The Best Hikes on Easter Island

Posted by on December 19th, 2023

The moai of Tahai
Photo: Marci Kolt

As a South America specialist at Vaya, my favorite adventures to arrange for our travelers are those that venture to the most remote parts of the continent, the ones that instill in us a humbling sense of our small place in such a vast world. Easter Island, the tiny dot of land 2,500 miles off the coast of Chile, is most famous for its mysterious monolithic moais, but besides the enigmatic archaeological wonders, this island also has some of the most unique and interesting hikes I’ve experienced anywhere in the world.

Here are my favorites:

Rano Kau

Follow in the footsteps of the Birdman warriors

Rano Kau is the largest volcanic crater on Easter Island and the southernmost of the three cones that formed the triangle-shaped island hundreds of thousands of years ago. It’s also the location of Orongo, the village and ceremonial site where the annual Birdman competition took place.

Rano Kau volcanic crater
Photo: Marci Kolt

Visitors can hike along almost the entire rim of the crater except for the southern edge which was destroyed by an eruption over a million years ago. From the crater’s edge, you can see down onto three islets about a mile offshore. For about 150 years, young competitors would climb down the almost 1,000-foot cliffs, swim across to Motu Nui, the largest of the three islets, and attempt to collect the first egg of the season laid by the sooty tern, a migratory seabird. Each tribal chief nominated a young man to compete on their behalf and the winning chief was named Tangata Manu, or Birdman, and named leader of the island for the next year.

From the national park checkpoint, it’s about half a mile to the Orongo village and another 3.5 miles total to return to the checkpoint, continue around the crater to the other side of the volcano, and return back to the checkpoint. 

The Birdman event actually commenced closer to the current town of Hanga Roa, where competitors began their hike up the side of the volcano. For a longer hike of about six miles, you can traverse this same trailhead that leads up through some forested areas with sweeping views of the town below.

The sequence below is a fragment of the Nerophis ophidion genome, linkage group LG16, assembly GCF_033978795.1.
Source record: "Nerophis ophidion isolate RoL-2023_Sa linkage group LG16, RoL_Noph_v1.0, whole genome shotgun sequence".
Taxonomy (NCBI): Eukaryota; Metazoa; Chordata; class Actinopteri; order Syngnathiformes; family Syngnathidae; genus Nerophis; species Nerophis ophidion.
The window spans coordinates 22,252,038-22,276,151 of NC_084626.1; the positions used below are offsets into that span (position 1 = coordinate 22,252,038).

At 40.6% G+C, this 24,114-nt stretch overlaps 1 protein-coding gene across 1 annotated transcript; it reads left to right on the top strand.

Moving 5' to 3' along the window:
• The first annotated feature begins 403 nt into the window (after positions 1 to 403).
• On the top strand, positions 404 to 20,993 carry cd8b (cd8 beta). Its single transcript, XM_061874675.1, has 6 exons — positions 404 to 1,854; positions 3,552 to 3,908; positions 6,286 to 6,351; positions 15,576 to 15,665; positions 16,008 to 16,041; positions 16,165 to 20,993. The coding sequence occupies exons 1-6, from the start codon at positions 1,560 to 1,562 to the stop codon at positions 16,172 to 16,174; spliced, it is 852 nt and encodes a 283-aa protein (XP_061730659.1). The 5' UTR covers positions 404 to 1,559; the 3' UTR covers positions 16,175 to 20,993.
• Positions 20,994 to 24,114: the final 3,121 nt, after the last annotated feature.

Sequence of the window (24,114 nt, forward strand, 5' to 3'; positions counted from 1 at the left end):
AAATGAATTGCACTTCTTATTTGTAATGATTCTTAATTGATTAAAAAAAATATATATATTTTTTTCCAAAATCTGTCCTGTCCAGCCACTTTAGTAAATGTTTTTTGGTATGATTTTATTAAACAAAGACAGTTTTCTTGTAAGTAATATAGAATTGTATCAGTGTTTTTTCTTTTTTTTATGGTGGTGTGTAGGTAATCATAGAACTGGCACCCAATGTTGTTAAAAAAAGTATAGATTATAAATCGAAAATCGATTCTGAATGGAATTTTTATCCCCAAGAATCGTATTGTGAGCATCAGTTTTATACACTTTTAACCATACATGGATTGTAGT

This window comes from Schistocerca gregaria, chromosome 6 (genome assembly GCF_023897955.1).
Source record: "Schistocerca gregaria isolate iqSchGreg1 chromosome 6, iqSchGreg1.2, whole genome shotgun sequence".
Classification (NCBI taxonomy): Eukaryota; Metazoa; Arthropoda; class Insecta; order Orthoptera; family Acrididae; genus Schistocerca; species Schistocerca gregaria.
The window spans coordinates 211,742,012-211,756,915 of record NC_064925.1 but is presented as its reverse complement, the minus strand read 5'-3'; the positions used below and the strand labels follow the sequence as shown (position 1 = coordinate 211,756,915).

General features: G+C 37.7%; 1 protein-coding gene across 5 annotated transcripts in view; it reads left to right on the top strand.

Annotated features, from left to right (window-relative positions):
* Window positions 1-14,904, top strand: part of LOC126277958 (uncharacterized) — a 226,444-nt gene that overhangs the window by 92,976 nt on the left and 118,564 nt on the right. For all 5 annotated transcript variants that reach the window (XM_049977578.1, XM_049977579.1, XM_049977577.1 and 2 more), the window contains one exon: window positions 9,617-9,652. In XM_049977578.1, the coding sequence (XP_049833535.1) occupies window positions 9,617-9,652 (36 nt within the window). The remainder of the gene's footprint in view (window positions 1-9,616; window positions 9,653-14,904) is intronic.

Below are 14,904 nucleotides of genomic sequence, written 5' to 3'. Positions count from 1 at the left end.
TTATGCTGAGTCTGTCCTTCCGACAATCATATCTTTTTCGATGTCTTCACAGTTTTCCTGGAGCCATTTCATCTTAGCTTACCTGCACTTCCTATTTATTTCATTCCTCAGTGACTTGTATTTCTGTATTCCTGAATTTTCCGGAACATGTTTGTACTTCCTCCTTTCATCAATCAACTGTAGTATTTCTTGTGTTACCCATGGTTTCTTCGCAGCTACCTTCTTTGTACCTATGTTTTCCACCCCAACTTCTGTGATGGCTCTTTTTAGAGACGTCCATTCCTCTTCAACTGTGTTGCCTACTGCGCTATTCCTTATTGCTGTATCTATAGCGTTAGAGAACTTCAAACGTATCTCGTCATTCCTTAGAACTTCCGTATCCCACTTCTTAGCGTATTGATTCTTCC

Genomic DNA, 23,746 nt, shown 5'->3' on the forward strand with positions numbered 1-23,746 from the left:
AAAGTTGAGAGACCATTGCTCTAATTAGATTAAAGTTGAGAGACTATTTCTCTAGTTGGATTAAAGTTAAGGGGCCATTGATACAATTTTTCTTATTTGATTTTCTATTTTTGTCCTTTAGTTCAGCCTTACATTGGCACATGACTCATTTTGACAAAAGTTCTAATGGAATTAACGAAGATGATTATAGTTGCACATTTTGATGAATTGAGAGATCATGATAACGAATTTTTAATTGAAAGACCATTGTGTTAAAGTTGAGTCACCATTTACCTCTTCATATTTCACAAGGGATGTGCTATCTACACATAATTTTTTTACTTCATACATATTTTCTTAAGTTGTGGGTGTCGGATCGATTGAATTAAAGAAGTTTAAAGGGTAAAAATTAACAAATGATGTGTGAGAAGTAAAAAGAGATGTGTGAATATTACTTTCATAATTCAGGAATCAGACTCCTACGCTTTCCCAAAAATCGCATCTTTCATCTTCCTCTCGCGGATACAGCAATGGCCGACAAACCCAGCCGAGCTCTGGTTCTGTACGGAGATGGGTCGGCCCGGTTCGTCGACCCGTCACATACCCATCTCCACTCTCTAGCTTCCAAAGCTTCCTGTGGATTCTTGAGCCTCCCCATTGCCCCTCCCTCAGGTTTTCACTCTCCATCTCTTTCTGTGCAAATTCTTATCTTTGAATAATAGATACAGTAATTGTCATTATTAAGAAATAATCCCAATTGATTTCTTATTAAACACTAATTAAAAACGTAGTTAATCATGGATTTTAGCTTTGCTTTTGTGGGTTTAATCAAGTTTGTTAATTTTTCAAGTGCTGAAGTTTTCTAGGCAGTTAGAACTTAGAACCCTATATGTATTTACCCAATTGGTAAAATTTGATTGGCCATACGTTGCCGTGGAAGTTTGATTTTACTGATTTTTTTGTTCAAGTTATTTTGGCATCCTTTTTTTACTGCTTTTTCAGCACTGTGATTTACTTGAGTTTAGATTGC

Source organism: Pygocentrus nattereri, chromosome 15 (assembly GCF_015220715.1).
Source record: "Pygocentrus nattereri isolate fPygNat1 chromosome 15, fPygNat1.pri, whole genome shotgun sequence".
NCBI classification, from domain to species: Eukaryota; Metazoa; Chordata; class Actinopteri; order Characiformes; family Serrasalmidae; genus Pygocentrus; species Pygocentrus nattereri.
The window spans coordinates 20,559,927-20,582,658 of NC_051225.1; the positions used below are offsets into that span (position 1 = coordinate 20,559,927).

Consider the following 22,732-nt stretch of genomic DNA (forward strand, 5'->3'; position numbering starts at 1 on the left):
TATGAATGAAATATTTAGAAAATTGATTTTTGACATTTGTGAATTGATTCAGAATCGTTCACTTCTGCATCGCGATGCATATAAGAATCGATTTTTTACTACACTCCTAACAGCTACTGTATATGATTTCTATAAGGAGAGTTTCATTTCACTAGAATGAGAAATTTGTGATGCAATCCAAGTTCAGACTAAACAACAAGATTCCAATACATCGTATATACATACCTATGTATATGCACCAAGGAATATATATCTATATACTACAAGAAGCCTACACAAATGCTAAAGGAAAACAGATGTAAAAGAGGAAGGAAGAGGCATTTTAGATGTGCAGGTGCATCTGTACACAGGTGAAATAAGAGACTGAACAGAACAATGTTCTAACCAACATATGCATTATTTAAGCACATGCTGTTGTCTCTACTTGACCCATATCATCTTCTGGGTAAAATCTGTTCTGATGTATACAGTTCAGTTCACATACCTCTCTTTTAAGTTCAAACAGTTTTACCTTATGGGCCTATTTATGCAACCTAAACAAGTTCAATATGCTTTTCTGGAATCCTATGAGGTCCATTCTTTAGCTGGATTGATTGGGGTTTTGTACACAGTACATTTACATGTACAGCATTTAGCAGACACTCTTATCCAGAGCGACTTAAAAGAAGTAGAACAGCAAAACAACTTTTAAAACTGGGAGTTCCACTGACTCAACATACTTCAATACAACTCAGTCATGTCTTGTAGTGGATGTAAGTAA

Ma’unga Terevaka

360-degree panoramic views of the island below

Terevaka is the youngest and the largest of the three volcanoes that make up the island. It’s also the highest point on Easter Island. The hike to the summit is about six miles round-trip reaching an elevation of 1,615 feet. On a clear day, hikers are treated to a 360-degree view of the entire island and a true sense of its extreme isolation in the vast Pacific Ocean.

The Northern Coast

The most remote corner of one of the most remote islands in the world

Starting from Ahu Akivi (the only moai that face the ocean rather than facing inland), this pristine and undisturbed coastal trail is like a true open-air museum, littered with the foundations of ancient homes, hidden caves, petroglyphs, and artifacts. The hike of about 12 miles is one of the least frequented on the island, as it’s completely uninhabited with no roads, and so it’s a wonderful way to experience the rawest part of the island while feeling like you’re stepping back in time thousands of years. Sometimes the trail even disappears completely and you’ll walk through rolling grassland strewn with lava rocks. And then suddenly, the sparkling white sand and bright blue water of Anakena Beach appear before you, the perfect place to relax after your journey.

Approaching Anakena Beach from the northern coast
Photo: Marci Kolt

The Poike Peninsula

Rarely visited and filled with hidden treasures

Poike Peninsula in the northeast of the island is the oldest of the three main volcanoes that make up the island and another rarely visited area only accessible by hiking. Although a guide is required to visit any part of Rapa Nui National Park, a good guide is especially important on Poike to point out the myriad of small caves, unusual smaller moai, and hidden petroglyphs that often go unnoticed. The rolling green hills and towering cliffs of this peninsula also gaze out to Tongariki below, the largest platform of moai on the island.

The view of Tongariki from Poike Peninsula
Photo: Marci Kolt

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